Of course, he's a federal employee with good health insurance. But she did say that as a consequence of his amputations, that he needs various adjustments to his home. He needs a different shower modification in his bathroom. He needs handrails. He needs his car modified to accommodate a wheelchair. So, she said his medical costs have just really racked up.

HAYES: More broadly here -- I mean, one of the things that your reporting has been so important for is just reminding everyone that the White House is a workplace. It's a workplace where a whole bunch of people work. Reporters like yourself, individuals like Mr. Bailey, folks that are in the staff of the kitchen. And all those folks are being -- you know, they have to do their job. And they're often it seems because of White House policies, which appear to be charitably fairly lacks, often seem as being exposed to a significant amount of danger of viral transmission.

JACOBS: Right. There have been a lot of White House officials who have been exposed to this, even though they're in one of the most secured compounds in the world. We know of at least four dozen people connected to this. But we just don't know a whole lot of details about how Crede Bailey contracted the virus. I don't know the origins of that. So, it's unclear where he got it.

But we do know that he worked in a secure office on the White House campus, was diagnosed in September. And remember, this was pre-election. I'm told that Crede Bailey is a very, very strong supporter of President Trump. And when he contracted this virus and was in the hospital, this was at the point of time when the President was telling the public -- remember, he tweeted when he got out of Walter Reed Medical Center, don't be afraid of this virus. We have all sorts of knowledge and drugs to take care of people, and at the same time Crede Bailey was in the hospital.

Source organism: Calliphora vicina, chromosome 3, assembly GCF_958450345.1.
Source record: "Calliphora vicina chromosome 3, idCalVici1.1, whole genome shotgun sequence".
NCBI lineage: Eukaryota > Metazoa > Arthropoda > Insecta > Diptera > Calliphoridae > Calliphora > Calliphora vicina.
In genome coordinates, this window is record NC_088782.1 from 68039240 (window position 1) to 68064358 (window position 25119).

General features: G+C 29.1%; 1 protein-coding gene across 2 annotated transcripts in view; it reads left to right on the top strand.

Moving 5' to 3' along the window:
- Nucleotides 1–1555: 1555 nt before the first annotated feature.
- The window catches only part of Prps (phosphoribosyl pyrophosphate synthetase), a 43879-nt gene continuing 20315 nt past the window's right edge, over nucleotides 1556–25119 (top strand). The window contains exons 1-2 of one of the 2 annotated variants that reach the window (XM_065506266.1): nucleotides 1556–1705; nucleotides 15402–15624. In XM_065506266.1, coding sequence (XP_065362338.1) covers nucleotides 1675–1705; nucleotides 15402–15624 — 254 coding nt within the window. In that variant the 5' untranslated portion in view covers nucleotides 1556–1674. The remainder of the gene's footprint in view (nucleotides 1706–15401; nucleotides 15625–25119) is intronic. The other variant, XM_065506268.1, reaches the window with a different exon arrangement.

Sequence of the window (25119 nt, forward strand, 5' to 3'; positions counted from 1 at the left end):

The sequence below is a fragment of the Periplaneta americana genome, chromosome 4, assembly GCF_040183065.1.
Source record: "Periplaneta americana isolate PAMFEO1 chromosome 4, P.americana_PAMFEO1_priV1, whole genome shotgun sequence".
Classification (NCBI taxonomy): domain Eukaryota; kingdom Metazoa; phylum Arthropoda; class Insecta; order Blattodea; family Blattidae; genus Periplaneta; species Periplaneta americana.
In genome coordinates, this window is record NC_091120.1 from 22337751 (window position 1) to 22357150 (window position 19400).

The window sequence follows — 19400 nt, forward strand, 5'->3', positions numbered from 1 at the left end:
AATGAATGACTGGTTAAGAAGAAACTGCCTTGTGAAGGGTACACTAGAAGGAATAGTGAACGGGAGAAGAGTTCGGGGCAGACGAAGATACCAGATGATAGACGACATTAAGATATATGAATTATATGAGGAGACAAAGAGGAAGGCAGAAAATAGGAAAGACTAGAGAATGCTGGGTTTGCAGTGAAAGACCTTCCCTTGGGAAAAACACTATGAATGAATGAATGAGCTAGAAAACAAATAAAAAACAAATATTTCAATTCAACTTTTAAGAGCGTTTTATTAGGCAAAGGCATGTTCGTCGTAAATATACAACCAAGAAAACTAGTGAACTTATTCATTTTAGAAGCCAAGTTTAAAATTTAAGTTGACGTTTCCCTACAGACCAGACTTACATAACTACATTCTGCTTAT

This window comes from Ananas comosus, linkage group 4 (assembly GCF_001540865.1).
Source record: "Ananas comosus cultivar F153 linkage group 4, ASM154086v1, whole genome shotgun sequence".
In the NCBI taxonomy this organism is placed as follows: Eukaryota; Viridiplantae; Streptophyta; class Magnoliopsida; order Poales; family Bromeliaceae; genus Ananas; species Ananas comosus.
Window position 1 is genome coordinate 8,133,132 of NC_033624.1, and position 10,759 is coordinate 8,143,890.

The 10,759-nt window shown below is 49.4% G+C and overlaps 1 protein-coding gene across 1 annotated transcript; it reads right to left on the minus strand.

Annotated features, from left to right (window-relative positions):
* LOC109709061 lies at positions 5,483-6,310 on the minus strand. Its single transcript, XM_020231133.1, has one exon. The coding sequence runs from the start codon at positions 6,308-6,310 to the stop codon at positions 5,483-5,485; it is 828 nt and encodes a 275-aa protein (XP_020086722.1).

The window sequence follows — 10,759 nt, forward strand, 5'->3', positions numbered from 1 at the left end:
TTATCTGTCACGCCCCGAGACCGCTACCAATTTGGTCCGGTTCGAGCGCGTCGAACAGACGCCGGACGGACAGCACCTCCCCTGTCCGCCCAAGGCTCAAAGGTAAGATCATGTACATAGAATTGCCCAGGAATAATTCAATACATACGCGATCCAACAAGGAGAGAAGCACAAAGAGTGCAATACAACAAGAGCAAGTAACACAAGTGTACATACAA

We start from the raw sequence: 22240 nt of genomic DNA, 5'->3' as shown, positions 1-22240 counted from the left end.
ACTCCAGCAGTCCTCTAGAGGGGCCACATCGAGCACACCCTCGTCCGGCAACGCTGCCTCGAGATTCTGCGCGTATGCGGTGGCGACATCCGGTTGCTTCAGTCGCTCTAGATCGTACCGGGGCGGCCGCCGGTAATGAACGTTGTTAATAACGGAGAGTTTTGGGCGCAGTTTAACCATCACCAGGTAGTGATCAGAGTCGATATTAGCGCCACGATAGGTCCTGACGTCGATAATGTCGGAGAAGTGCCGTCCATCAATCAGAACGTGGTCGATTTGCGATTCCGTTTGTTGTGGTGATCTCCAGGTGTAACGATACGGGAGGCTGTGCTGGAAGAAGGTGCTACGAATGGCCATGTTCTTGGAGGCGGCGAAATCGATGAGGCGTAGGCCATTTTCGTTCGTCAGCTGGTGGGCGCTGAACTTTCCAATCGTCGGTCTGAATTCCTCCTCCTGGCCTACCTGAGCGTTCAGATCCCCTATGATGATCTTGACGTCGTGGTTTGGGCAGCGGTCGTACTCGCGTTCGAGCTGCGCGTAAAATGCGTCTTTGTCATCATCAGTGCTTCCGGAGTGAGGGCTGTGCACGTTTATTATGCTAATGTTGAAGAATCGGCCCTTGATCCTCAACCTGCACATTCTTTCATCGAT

HAYES: Is your sense that any corner has been turned in the White House in terms of its protocols? I saw complaints from the White House Correspondents Association just the other day that Kristi Noem, the governor of South Dakota sort of walkthrough on a tour unmasked in a very, very close and confined space. Had things improved there protocol wise?

JACOBS: Well, I know from my reporting that over the months, things did improve as cases broke out here and there starting way back in March when one of the Vice President's aides got sick, and then one other vice president -- the press secretary to the Vice President got sick in May. Different protocols were put in place over those months.

I do know that White House staffs wear masks when we're walking around in the hallways. There are -- there's hand sanitizer, free masks if there are many people who take extreme precautions in the White House including some of the people who did get the Coronavirus are among some of the people who were the most cheerful about the virus.

HAYES: Yes. Well, getting the virus is not some, you know, some bad -- being insufficiently vigilant the thing is implacable. Jennifer Jacobs who is a one-woman test and trace team on the White House beat, great reporting and thank you so much. I really appreciate it.

JACOBS: Thank you.

HAYES: That is ALL IN on this Tuesday night. "THE RACHEL MADDOW SHOW" starts right now. Good evening, Rachel.